Guys, let’s face it. Having a Philippine passport kind of sucks.
Up until recently, you’d have to renew it every five years, and that’s if you remember to book an appointment three months in advance (any later and it’s no can do, mate). Worst of all, being a Philippine passport-holder means you’ll need to submit everything from your financial statements to your marriage certificate/certificate of employment to your diary of innermost thoughts and feelings (okay, I’m kidding about that last bit, but you get my drift) just to get certified that you’re worthy of entering most of the world’s developed countries.
And even with a valid visa, you can still be refused entry at a border officer’s discretion and they’re not even obliged to explain why. *sigh*
Little wonder then that some of us opt to apply for dual citizenship, but what if I told you that there’s actually a lesser-known, almost mythical alternative?
It’s called citizenship by investment, and it basically gives you a second passport from any of the participating countries (most of which issue the world’s most powerful passports), along with all the previously inaccessible benefits that come with it.
Which Countries Issue Second Passports?
St. Kitts and Nevis has been credited with introducing the concept, but it didn’t take long for other countries to catch on. Australia, Canada, the United States, the United Kingdom, Cyprus, France, Greece, Italy, New Zealand, Portugal, and the Caribbean, for instance, all offer similar programs for foreigners seeking second passports.
What Benefits Can You Get With a Second Passport?
Oh, dear, how do we even begin?
Okay, for starters, a second passport gives you visa-free travel, even if you remain a Filipino citizen. (Note that nearly all the countries mentioned in the previous section gives you unqualified access to hundreds of countries.)
More interestingly, citizenship by investment fast-tracks your ability to do business in other countries, provides your children with schooling eligibility in the sponsoring nation, and well, serves as a safety net in case your home country gets done in by politics, war, or some other crap.
Canada, for instance, endows its investors’ children with free schooling, or if this isn’t possible, their tuition fees would be equal to that of a citizen’s. Countries in the Caribbean, meanwhile, entice business-minded applicants with some very attractive tax regimes.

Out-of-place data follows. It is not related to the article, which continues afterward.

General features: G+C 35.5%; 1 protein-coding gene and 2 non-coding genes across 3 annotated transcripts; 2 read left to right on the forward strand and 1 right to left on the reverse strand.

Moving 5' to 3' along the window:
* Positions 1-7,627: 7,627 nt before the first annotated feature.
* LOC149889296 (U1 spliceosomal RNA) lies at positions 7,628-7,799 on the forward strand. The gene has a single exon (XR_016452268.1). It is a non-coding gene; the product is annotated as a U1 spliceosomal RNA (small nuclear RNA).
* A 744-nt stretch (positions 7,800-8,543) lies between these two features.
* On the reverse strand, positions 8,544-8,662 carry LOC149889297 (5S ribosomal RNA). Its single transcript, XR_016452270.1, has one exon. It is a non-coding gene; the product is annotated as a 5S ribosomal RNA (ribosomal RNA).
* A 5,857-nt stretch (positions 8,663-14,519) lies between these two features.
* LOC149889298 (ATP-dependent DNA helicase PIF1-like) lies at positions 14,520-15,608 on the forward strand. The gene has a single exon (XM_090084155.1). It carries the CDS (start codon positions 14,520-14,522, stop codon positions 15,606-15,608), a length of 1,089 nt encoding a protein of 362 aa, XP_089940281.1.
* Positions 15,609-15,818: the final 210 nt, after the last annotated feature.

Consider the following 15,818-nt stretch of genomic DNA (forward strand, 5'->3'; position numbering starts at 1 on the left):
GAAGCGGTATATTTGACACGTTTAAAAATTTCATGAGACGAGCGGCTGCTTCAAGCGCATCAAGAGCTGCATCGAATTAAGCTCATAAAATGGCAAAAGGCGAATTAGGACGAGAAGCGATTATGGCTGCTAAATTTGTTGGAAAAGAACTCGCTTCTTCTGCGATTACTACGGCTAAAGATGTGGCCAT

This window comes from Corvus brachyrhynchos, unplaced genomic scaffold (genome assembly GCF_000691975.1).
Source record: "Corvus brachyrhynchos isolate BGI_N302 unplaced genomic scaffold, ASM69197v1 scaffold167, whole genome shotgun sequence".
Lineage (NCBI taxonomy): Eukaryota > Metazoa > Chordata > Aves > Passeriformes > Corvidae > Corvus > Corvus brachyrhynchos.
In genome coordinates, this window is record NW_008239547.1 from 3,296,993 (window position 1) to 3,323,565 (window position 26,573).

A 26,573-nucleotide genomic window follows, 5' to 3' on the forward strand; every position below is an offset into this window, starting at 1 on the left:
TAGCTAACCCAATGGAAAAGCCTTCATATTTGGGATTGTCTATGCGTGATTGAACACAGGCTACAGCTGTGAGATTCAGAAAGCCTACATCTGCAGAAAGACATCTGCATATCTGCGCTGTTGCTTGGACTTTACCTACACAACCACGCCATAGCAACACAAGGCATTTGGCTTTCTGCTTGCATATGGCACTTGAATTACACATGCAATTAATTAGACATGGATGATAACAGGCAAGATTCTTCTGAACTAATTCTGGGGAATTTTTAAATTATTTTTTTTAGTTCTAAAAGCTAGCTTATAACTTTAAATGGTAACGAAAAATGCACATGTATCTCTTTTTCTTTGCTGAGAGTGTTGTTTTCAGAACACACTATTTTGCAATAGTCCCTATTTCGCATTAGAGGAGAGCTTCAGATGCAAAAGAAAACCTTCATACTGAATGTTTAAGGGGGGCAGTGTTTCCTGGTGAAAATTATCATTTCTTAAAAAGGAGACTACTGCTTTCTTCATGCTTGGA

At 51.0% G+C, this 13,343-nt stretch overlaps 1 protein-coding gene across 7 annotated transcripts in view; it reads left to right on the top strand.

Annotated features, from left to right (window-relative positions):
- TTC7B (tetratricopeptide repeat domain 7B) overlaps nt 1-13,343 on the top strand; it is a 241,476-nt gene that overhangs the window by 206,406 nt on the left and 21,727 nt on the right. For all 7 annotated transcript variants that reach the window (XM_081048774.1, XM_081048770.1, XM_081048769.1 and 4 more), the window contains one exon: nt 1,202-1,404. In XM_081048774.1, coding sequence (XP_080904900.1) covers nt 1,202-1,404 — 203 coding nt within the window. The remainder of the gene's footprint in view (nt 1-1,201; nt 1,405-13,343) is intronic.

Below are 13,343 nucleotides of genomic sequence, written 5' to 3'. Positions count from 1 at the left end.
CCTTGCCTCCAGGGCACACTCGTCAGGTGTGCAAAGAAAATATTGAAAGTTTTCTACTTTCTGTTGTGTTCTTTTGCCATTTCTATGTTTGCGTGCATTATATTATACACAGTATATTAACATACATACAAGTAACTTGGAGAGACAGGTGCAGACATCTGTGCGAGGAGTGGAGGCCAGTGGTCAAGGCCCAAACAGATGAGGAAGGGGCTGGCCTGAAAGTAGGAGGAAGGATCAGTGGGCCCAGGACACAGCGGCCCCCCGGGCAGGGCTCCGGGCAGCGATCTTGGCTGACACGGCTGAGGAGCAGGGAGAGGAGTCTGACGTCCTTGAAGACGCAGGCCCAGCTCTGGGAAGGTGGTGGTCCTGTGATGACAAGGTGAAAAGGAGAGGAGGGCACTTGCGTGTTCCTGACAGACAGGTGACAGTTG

The most advantageous second passport to have, however, is arguably that issued by Cyprus. Not only is theirs the fastest and simplest to get, but successful applicants are also granted passports for all their children under the age of 28 and for their parents too. A Cypriot passport allows you to travel visa-free to 158 countries, and the dual citizenship it entails also enables you to live, work, or study in any of the nations that comprise the European Union.
Best of all, Cyprus doesn’t require its second passport-holders to reside in the country, only that they visit once every seven years, plus the passport is for life. Nifty.
How Do You Get One?
Now, this is where things get hairy. Most applicants prefer to apply via immigration and business firms that specialize in processing investment citizenship, such as the Harvey Law Group.
First, the assisting firm will assess which country would be a better fit for the applicant based on his or her needs. Then, the ensuing process is much like a visa application. The potential investor’s criminal records and background are examined for eligibility, and the usual documents (e.g., birth certificates, marriage certificates, bank statements, etc.) are submitted.
Processing times vary per country. Caribbean territories generally take weeks, while it can take years to get a second passport from powerful Western countries like the United States, Australia, and Canada. Cyprus is known to release passports within six months.
It is possible to apply without consulting an immigration firm, but then, applicants would have to navigate through all the unwritten rules and hidden complications by themselves. For instance, Cyprus’ application process looks very simple on paper, but they need everything certified by their embassy and there isn’t one in the Philippines.
How Much Would a Second Passport Cost?
An arm and a leg, and then some.
As with processing times, it depends on the country you’re applying for. The US requires about PHP25-50 million in investments while Canada has several programs, one of which dictates that an investor plunk down at least PHP4 million in any Quebec-based company and own at least 25 percent of the shares.
And Cyprus? Their passport comes with a price tag of around PHP120 million invested in Cypriot property, be it a single piece or a portfolio. This can then be sold three years after the initial investment, but investment citizens do need to maintain a minimum property value of PHP32 million locally henceforth.
Admittedly, second passports are yet again the prerogative of the world’s 0.1%. You would definitely have to be on the Forbes list just to cash in, let alone drum up the funds necessary for living expenses in your adoptive country.
Still, as the forces of globalization keeps reshaping the world and as more and more things get democratized, perhaps it wouldn’t be too far-fetched for us to hope that some brilliant mind out there could come up with a similar option for the rest of us mere mortals.